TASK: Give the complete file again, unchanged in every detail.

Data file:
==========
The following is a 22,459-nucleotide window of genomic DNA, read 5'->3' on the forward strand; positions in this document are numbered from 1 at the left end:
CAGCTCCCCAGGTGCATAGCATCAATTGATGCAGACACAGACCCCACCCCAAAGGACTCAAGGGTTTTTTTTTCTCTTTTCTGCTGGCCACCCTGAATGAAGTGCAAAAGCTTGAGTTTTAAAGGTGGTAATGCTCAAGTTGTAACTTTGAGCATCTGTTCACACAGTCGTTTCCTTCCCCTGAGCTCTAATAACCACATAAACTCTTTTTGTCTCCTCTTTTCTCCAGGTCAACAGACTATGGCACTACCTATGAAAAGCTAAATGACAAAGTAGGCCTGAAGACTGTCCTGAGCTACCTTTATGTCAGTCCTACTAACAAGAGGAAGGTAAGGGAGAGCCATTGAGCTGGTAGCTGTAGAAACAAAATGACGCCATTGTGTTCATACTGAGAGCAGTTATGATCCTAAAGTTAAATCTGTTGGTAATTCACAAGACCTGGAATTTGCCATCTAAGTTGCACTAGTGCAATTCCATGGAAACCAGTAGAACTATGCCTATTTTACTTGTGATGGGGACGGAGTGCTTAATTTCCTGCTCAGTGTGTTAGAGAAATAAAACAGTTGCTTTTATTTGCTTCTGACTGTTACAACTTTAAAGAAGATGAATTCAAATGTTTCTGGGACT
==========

The following is a 22,459-nucleotide window of genomic DNA, read 5'->3' on the forward strand; positions in this document are numbered from 1 at the left end:
CAGCTCCCCAGGTGCATAGCATCAATTGATGCAGACACAGACCCCACCCCAAAGGACTCAAGGGTTTTTTTTTCTCTTTTCTGCTGGCCACCCTGAATGAAGTGCAAAAGCTTGAGTTTTAAAGGTGGTAATGCTCAAGTTGTAACTTTGAGCATCTGTTCACACAGTCGTTTCCTTCCCCTGAGCTCTAATAACCACATAAACTCTTTTTGTCTCCTCTTTTCTCCAGGTCAACAGACTATGGCACTACCTATGAAAAGCTAAATGACAAAGTAGGCCTGAAGACTGTCCTGAGCTACCTTTATGTCAGTCCTACTAACAAGAGGAAGGTAAGGGAGAGCCATTGAGCTGGTAGCTGTAGAAACAAAATGACGCCATTGTGTTCATACTGAGAGCAGTTATGATCCTAAAGTTAAATCTGTTGGTAATTCACAAGACCTGGAATTTGCCATCTAAGTTGCACTAGTGCAATTCCATGGAAACCAGTAGAACTATGCCTATTTTACTTGTGATGGGGACGGAGTGCTTAATTTCCTGCTCAGTGTGTTAGAGAAATAAAACAGTTGCTTTTATTTGCTTCTGACTGTTACAACTTTAAAGAAGATGAATTCAAATGTTTCTGGGACT